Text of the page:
Culture » Italian Renaissance: Editor's Letter September 2015
  • Italian Renaissance: Editor's Letter September 2015 - Stefano Tonchi, 
with Giorgio Armani
  • Italian Renaissance: Editor's Letter September 2015 - Tree of Life
  • Italian Renaissance: Editor's Letter September 2015 - Tom Wesselmann’s Still Life
  • Italian Renaissance: Editor's Letter September 2015 - Israel’s pavilion 
at Milan Expo
  • Italian Renaissance: Editor's Letter September 2015 - Patrizio Bertelli, Miuccia Prada, Matteo Renzi, and Rem Koolhaas
  • Italian Renaissance: Editor's Letter September 2015 - Fondazione Prada
  • Italian Renaissance: Editor's Letter September 2015 - Braco Dimitrijevic’s 
Les Hérauts De La Post-Histoire
  • Italian Renaissance: Editor's Letter September 2015 - Daniel Libeksind–designed 
Expo Chinese pavilion
  • Next Up
    - Begins in 5
    Viva El Arte Start Slideshow
    Subscribe to W Magazine
  1. 1/10

    Stefano Tonchi, 
with Giorgio Armani, at 
the designer’s 40th anniversary celebration in May. Courtesy of Armani.

  2. 2/10

    Tree of Life, the centerpiece of Milan Expo 2015. Photo by Ye Pingfan/Xinhua Press/Corbis.

  3. 3/10

    Tom Wesselmann’s Still Life #3, 1962, at the Triennale 
di Milano. Photo by Jeffrey Sturgers/Estate of Tom Wesselmann/Vaga, NY, NY.

  4. 4/10

    Israel’s pavilion 
at Milan Expo. Photo by Rich/Splash News/Corbis.

  5. 5/10

    Patrizio Bertelli, Miuccia Prada, Matteo Renzi, and Rem Koolhaas at the opening 
of the Fondazione Prada. Photo byVittorio Zunino Celotto/Getty Images.

  6. 6/10

    The Koolhaas-designed Prada art complex. Courtesy of the Fondazione Prada.

  7. 7/10
  8. 8/10

    Braco Dimitrijevic’s 
Les Hérauts De La Post-Histoire, 1997, at 
the Triennale. Photo by Nick Zonna/Splash News/Corbis.

  9. 9/10

    The Daniel Libeksind–designed 
Expo Chinese pavilion. Photo by Andrea Pavan/PhotoFVG/Corbis.

  10. 10/10

Italian Renaissance: Editor's Letter September 2015

W's editor-in-chief talks about Milan's cultural revolution.

On the eve of the opening of his Armani/Silos ­museum,in Milan, dedicated to his 40 years in fashion, ­Giorgio Armani revealed to the writer Alice Rawsthorn that when, as a teenager, he visited the city where he would eventually become a star, he didn’t care for it; it took him years to feel like he actually belonged there. Armani’s story reminded me of when I first moved to Milan, in 1987, to work at L’Uomo Vogue. I was used to youthful, cool Florence, and to my frequent jaunts to London and Paris. By comparison, Milan seemed weighed down by malaise: There was too much bourgeois good taste, too many nameless squares, too many nondescript buildings that blended into the gray, foggy atmosphere. My Florentine friends said that Milan was a place in which to work—for the least amount of time possible—in between skiing in Saint Moritz and sailing in Portofino.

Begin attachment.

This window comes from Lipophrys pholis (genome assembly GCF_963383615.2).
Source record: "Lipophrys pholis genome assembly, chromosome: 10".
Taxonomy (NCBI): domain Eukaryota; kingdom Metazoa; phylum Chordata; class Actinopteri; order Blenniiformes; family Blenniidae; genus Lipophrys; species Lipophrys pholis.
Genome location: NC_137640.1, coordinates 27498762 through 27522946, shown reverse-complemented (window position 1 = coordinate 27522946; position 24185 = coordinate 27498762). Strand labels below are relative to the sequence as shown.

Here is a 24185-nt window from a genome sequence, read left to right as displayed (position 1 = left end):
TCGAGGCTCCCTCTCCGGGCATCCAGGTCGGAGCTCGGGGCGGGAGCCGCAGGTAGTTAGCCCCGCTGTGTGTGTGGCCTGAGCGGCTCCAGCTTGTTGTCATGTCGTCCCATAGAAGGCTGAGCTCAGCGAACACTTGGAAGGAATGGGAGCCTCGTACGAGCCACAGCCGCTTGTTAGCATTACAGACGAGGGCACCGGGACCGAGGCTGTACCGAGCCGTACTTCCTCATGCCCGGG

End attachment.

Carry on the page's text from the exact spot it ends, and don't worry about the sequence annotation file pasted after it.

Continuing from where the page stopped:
Although the late 1980s was the golden age of Italian fashion, thanks to designers like Gianni Versace, Gianfranco Ferré, the Missonis, Franco Moschino, Romeo Gigli, and, of course, Armani, the creative energy that supported all these talents was nowhere to be seen—at first, anyway. Little by little I began to discover Milan’s carefully guarded secrets. After the gorgeous models and chic editors who strolled up and down Via Montenapoleone with their shopping bags during Fashion Week departed, the city settled into its own rhythm. The palazzos opened their doors, and people met in fantastic courtyards to talk about theater and design; dinners in soulful restaurants went late into the night, and under-the-radar clubs in the basements of anonymous glass skyscrapers blasted New Wave until dawn. It was only after almost a decade that I finally felt, like Armani, that I belonged.

I’ve lived in New York since the mid-’90s, but I travel to Milan constantly, which is why I can say that, without question, 2015 has been a pivotal year for the city. After the many scandals of the “bunga bunga” Berlusconi regime, Prime Minister Matteo Renzi has brought new energy to Italy and to Milan, in particular. Expo Milano 2015, the mega exposition focused on food and sustainability that opened in May and closes at the end of October, has brought in millions of people eager to visit the international pavilions and the special exhibitions, like the exceptional one on food and art that Germano Celant curated at the Triennale, ­Milan’s design museum. There is new construction everywhere, and entire neighborhoods, like the area surrounding the famed fashion complex 10 Corso Como, are becoming cultural epicenters. Even the Camera Nazionale della Moda Italiana, the organization that oversees Fashion Week in Milan, is upping its game: Its new president, Carlo Capasa, is implementing initiatives to support emerging designers, like giving them free spaces in which to show their collections.

But what is truly exciting about Milan’s transformation is that it is being led, in great part, by fashion companies that have decided to invest in the arts rather than just in factories and stores. Turn to “Molto Giorgio” to read the full story of Armani’s museum, which is sure to revitalize the Tortona district of Milan. Not to be outdone, Miuccia Prada and her husband, Patrizio Bertelli, took over a former distillery in the outskirts of the city and, with the help of the architect Rem Koolhaas, transformed it into a unique venue for contemporary art featuring multiple exhibition spaces, a movie theater, and an Italian bar designed by the film director Wes Anderson. At W, we have always believed in bringing together the worlds of art and fashion, so it’s especially gratifying for us to witness this on such a grand scale. Hopefully, it’s just the beginning of many other similar endeavors—this is one trend we can really get behind.

See More Editor's LetterGiorgio ArmaniMilanEditor's Letter,Giorgio Armani,Milan,Miuccia Prada